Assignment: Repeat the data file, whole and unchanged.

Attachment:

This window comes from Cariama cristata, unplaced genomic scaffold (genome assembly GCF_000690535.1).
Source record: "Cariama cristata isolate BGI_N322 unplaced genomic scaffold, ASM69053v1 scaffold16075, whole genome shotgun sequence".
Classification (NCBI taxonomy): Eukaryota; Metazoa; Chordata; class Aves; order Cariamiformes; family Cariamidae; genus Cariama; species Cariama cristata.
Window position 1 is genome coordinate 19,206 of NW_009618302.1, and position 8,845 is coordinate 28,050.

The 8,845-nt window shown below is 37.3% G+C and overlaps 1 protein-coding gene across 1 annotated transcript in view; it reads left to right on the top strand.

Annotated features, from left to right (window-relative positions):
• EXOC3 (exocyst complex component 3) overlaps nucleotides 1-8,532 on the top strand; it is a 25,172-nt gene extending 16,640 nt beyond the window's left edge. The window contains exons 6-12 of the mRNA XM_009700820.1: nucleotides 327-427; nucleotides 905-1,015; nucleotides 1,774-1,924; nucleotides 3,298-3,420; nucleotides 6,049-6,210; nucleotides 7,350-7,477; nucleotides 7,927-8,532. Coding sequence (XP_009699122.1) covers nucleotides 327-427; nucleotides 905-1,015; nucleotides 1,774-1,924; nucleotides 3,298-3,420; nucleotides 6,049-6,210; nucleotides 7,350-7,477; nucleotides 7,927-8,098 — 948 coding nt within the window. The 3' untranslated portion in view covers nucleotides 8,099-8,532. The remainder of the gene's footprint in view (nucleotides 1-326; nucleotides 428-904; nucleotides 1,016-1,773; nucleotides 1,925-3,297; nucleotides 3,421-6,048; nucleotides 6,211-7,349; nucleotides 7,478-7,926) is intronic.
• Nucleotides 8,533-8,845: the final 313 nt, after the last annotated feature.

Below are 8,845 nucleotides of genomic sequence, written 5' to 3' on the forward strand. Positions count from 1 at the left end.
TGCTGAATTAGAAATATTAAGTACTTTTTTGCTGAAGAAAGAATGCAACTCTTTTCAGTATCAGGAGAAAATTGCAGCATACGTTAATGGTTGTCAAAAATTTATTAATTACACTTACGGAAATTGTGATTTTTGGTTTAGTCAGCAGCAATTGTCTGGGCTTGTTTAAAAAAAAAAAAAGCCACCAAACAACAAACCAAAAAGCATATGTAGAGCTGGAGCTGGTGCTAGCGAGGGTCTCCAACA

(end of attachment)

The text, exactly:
This window comes from Cariama cristata, unplaced genomic scaffold (genome assembly GCF_000690535.1).
Source record: "Cariama cristata isolate BGI_N322 unplaced genomic scaffold, ASM69053v1 scaffold16075, whole genome shotgun sequence".
Classification (NCBI taxonomy): Eukaryota; Metazoa; Chordata; class Aves; order Cariamiformes; family Cariamidae; genus Cariama; species Cariama cristata.
Window position 1 is genome coordinate 19,206 of NW_009618302.1, and position 8,845 is coordinate 28,050.

The 8,845-nt window shown below is 37.3% G+C and overlaps 1 protein-coding gene across 1 annotated transcript in view; it reads left to right on the top strand.

Annotated features, from left to right (window-relative positions):
• EXOC3 (exocyst complex component 3) overlaps nucleotides 1-8,532 on the top strand; it is a 25,172-nt gene extending 16,640 nt beyond the window's left edge. The window contains exons 6-12 of the mRNA XM_009700820.1: nucleotides 327-427; nucleotides 905-1,015; nucleotides 1,774-1,924; nucleotides 3,298-3,420; nucleotides 6,049-6,210; nucleotides 7,350-7,477; nucleotides 7,927-8,532. Coding sequence (XP_009699122.1) covers nucleotides 327-427; nucleotides 905-1,015; nucleotides 1,774-1,924; nucleotides 3,298-3,420; nucleotides 6,049-6,210; nucleotides 7,350-7,477; nucleotides 7,927-8,098 — 948 coding nt within the window. The 3' untranslated portion in view covers nucleotides 8,099-8,532. The remainder of the gene's footprint in view (nucleotides 1-326; nucleotides 428-904; nucleotides 1,016-1,773; nucleotides 1,925-3,297; nucleotides 3,421-6,048; nucleotides 6,211-7,349; nucleotides 7,478-7,926) is intronic.
• Nucleotides 8,533-8,845: the final 313 nt, after the last annotated feature.

Below are 8,845 nucleotides of genomic sequence, written 5' to 3' on the forward strand. Positions count from 1 at the left end.
TGCTGAATTAGAAATATTAAGTACTTTTTTGCTGAAGAAAGAATGCAACTCTTTTCAGTATCAGGAGAAAATTGCAGCATACGTTAATGGTTGTCAAAAATTTATTAATTACACTTACGGAAATTGTGATTTTTGGTTTAGTCAGCAGCAATTGTCTGGGCTTGTTTAAAAAAAAAAAAAGCCACCAAACAACAAACCAAAAAGCATATGTAGAGCTGGAGCTGGTGCTAGCGAGGGTCTCCAACA